Co., 945 F.2d at 768); see also Williams v. United States, 50 F.3d 299, 304 (4th Cir. 1995)
(“[T]he court may consider the evidence beyond the scope of the pleadings to resolve factual
disputes concerning [subject matter] jurisdiction.”).
As an initial matter, Ashe has failed to state a claim under Title VII upon which relief
might be granted. “The elements of a prima facie case of discrimination under Title VII are: (1)
membership in a protected class; (2) satisfactory job performance; (3) adverse employment
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action; and (4) different treatment from similarly situated employees outside the protected class.”
Coleman v. Maryland Court of Appeals, 626 F.3d 187, 190 (4th Cir. 2010), aff'd sub nom.
Coleman v. Court of Appeals of Maryland, 566 U.S. 30, 132 S. Ct. 1327, 182 L. Ed. 2d 296
(2012). “Title VII forbids employment discrimination based on ‘race, color, religion, sex, or
national origin.’” DeMasters v. Carilion Clinic, 796 F.3d 409, 416 (4th Cir. 2015) (quoting 42
U.S.C. § 2000e–2(a)). Ashe’s Complaint does not allege that he was discriminated against based
on his race, color, religion, sex, or national origin. Rather, he alleges that he was discriminated
against because of his whistleblower disclosures.
Although Title VII has an anti-retaliation provision, it only serves to “prevent[ ] an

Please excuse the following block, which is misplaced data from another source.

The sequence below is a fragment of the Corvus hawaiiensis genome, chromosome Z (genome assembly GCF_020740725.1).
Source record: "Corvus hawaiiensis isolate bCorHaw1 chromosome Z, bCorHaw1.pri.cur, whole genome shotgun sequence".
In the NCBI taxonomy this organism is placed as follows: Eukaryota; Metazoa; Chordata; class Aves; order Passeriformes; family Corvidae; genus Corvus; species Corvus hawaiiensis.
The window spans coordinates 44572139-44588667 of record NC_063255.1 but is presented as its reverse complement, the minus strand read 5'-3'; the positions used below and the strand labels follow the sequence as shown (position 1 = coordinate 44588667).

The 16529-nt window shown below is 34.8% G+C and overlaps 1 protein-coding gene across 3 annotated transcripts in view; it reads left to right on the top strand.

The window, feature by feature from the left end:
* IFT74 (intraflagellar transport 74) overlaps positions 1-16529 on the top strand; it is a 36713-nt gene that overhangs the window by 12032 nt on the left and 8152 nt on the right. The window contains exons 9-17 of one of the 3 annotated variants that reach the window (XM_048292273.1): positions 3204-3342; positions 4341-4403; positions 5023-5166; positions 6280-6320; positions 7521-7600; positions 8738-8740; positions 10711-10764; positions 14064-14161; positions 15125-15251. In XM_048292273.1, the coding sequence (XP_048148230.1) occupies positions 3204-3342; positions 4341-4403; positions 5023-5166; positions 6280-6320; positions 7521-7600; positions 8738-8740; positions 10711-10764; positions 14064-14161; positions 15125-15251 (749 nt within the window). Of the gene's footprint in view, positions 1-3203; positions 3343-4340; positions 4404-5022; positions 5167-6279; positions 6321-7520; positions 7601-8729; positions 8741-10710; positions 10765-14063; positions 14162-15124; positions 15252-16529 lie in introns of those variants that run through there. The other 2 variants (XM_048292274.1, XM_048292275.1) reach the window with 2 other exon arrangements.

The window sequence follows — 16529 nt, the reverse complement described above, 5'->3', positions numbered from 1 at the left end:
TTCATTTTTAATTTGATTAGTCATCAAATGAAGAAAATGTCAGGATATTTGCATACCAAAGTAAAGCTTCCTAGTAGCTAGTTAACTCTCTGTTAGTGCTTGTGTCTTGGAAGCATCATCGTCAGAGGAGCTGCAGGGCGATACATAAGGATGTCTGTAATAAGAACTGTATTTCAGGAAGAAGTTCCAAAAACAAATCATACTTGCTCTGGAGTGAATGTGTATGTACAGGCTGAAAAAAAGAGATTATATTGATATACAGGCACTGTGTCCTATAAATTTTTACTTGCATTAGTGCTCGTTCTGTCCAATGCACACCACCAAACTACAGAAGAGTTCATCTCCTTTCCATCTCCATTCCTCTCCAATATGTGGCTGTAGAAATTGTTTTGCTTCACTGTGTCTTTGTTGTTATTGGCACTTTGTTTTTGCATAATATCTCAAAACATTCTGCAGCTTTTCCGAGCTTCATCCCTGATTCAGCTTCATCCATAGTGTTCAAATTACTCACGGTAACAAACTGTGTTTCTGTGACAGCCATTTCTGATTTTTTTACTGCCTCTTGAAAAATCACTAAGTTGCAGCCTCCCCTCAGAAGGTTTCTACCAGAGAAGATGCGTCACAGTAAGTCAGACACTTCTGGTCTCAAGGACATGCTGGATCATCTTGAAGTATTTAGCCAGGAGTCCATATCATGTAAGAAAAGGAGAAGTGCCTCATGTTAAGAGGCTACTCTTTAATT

employer from interfering (through retaliation) with an employee’s efforts to secure or advance
enforcement of the Act's basic guarantees.” Id. (quoting Burlington N. & Santa Fe Ry. Co. v.
White, 548 U.S. 53, 63, 126 S.Ct. 2405, 165 L.Ed.2d 345 (2006)) (citing 42 U.S.C. § 2000e–
3(a)). In other words, Title VII’s anti-retaliation provision prohibits an employer from taking an
adverse action against an employee because of that employee’s attempt to pursue a claim of
discrimination based on his race, color, religion, sex, or national origin. See id. (“In order to
establish a prima facie Title VII retaliation claim, a plaintiff must demonstrate three elements:
‘(1) that [he] engaged in a protected activity, as well as (2) that [his] employer took an adverse
employment action against [him], and (3) that there was a causal link between the two events.’”).